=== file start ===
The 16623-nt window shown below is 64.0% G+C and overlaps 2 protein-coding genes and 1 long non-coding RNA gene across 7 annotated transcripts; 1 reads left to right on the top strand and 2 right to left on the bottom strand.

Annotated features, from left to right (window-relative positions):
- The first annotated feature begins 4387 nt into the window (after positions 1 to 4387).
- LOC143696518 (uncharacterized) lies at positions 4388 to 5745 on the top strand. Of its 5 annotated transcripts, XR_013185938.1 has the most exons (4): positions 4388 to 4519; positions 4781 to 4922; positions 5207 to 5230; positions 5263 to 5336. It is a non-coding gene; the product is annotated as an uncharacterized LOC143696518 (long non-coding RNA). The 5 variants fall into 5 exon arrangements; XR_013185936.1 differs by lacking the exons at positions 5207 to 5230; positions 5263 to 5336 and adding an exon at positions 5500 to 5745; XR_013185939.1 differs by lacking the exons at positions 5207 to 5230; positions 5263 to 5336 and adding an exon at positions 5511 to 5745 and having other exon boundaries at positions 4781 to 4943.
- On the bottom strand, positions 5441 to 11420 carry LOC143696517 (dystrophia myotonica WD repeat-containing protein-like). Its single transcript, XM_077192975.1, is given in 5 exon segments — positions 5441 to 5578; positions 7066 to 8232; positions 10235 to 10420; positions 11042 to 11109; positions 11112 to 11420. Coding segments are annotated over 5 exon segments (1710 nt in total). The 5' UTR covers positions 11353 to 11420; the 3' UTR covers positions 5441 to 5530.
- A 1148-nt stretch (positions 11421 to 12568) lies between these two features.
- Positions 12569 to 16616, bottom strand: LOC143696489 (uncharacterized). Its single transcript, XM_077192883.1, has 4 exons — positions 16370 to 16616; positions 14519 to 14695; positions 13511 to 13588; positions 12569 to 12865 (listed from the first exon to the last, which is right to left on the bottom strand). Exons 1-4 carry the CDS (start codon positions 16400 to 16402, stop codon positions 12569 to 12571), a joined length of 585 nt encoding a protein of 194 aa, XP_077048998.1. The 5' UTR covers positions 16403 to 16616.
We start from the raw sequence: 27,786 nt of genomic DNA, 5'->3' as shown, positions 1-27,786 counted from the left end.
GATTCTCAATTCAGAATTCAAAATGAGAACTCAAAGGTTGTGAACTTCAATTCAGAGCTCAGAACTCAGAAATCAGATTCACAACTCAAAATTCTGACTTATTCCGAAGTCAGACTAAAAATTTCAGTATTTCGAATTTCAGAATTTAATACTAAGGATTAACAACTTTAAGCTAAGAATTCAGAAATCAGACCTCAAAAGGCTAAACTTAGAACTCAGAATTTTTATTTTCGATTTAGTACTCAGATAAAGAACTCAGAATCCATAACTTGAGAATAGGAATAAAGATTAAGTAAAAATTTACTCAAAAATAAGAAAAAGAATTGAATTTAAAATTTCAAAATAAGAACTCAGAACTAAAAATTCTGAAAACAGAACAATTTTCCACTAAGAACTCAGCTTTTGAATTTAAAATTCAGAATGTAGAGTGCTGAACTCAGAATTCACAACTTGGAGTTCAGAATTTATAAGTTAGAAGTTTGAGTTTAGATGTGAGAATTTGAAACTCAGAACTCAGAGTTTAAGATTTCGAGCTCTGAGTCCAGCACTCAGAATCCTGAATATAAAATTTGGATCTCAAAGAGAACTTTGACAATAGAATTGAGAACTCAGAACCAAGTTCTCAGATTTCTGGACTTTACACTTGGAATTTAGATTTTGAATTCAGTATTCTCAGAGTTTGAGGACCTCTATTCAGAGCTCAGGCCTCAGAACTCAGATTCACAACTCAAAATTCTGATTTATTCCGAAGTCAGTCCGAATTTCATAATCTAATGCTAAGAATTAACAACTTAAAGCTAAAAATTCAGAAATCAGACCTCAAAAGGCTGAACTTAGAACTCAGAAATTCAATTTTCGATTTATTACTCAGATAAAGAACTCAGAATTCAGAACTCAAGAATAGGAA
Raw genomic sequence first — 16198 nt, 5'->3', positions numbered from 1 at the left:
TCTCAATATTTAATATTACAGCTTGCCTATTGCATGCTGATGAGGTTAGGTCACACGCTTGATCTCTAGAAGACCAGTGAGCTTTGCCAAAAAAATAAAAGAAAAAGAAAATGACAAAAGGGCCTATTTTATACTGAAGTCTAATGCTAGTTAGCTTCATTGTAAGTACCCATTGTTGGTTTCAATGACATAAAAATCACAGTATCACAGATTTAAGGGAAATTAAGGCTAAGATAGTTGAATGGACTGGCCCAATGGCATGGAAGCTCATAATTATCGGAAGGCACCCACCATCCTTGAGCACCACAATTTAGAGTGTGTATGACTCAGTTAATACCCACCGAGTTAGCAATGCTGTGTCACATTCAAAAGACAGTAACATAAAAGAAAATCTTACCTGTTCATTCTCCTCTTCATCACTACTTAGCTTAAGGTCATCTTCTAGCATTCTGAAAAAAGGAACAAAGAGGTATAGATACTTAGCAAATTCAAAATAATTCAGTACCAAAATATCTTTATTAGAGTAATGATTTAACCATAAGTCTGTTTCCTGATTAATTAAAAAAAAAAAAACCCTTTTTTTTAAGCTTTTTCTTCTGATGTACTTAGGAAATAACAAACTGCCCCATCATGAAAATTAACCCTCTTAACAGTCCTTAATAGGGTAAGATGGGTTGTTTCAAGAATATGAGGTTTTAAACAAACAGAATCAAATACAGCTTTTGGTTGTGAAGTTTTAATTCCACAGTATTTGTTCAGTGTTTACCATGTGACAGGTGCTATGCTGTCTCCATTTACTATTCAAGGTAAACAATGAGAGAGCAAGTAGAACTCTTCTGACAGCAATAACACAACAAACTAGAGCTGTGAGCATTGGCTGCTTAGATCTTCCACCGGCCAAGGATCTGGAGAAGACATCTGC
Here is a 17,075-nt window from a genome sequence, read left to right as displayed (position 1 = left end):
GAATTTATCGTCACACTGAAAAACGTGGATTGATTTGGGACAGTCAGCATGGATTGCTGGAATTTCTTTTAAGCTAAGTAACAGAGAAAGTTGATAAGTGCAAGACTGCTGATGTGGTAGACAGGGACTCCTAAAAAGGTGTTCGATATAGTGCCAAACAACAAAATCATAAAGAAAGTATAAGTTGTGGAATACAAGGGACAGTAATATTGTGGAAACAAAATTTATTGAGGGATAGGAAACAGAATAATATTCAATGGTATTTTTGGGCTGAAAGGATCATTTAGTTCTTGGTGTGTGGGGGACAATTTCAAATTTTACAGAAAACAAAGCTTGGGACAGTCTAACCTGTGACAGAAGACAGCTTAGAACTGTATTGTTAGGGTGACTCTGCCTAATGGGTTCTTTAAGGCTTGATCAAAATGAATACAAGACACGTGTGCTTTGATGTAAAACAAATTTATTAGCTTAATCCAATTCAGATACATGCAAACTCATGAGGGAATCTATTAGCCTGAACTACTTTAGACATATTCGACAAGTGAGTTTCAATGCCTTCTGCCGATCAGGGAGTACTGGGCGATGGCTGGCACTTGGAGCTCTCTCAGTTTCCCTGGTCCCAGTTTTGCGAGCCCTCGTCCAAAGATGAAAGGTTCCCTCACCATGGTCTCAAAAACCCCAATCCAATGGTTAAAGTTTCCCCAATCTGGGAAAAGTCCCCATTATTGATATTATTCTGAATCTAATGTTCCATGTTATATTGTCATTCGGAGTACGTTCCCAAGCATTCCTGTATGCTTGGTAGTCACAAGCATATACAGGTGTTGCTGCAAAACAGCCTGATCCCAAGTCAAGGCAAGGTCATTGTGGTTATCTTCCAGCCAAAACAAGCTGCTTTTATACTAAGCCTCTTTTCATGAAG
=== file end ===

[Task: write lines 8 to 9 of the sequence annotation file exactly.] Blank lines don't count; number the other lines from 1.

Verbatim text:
We start from the raw sequence: 27,786 nt of genomic DNA, 5'->3' as shown, positions 1-27,786 counted from the left end.
GATTCTCAATTCAGAATTCAAAATGAGAACTCAAAGGTTGTGAACTTCAATTCAGAGCTCAGAACTCAGAAATCAGATTCACAACTCAAAATTCTGACTTATTCCGAAGTCAGACTAAAAATTTCAGTATTTCGAATTTCAGAATTTAATACTAAGGATTAACAACTTTAAGCTAAGAATTCAGAAATCAGACCTCAAAAGGCTAAACTTAGAACTCAGAATTTTTATTTTCGATTTAGTACTCAGATAAAGAACTCAGAATCCATAACTTGAGAATAGGAATAAAGATTAAGTAAAAATTTACTCAAAAATAAGAAAAAGAATTGAATTTAAAATTTCAAAATAAGAACTCAGAACTAAAAATTCTGAAAACAGAACAATTTTCCACTAAGAACTCAGCTTTTGAATTTAAAATTCAGAATGTAGAGTGCTGAACTCAGAATTCACAACTTGGAGTTCAGAATTTATAAGTTAGAAGTTTGAGTTTAGATGTGAGAATTTGAAACTCAGAACTCAGAGTTTAAGATTTCGAGCTCTGAGTCCAGCACTCAGAATCCTGAATATAAAATTTGGATCTCAAAGAGAACTTTGACAATAGAATTGAGAACTCAGAACCAAGTTCTCAGATTTCTGGACTTTACACTTGGAATTTAGATTTTGAATTCAGTATTCTCAGAGTTTGAGGACCTCTATTCAGAGCTCAGGCCTCAGAACTCAGATTCACAACTCAAAATTCTGATTTATTCCGAAGTCAGTCCGAATTTCATAATCTAATGCTAAGAATTAACAACTTAAAGCTAAAAATTCAGAAATCAGACCTCAAAAGGCTGAACTTAGAACTCAGAAATTCAATTTTCGATTTATTACTCAGATAAAGAACTCAGAATTCAGAACTCAAGAATAGGAA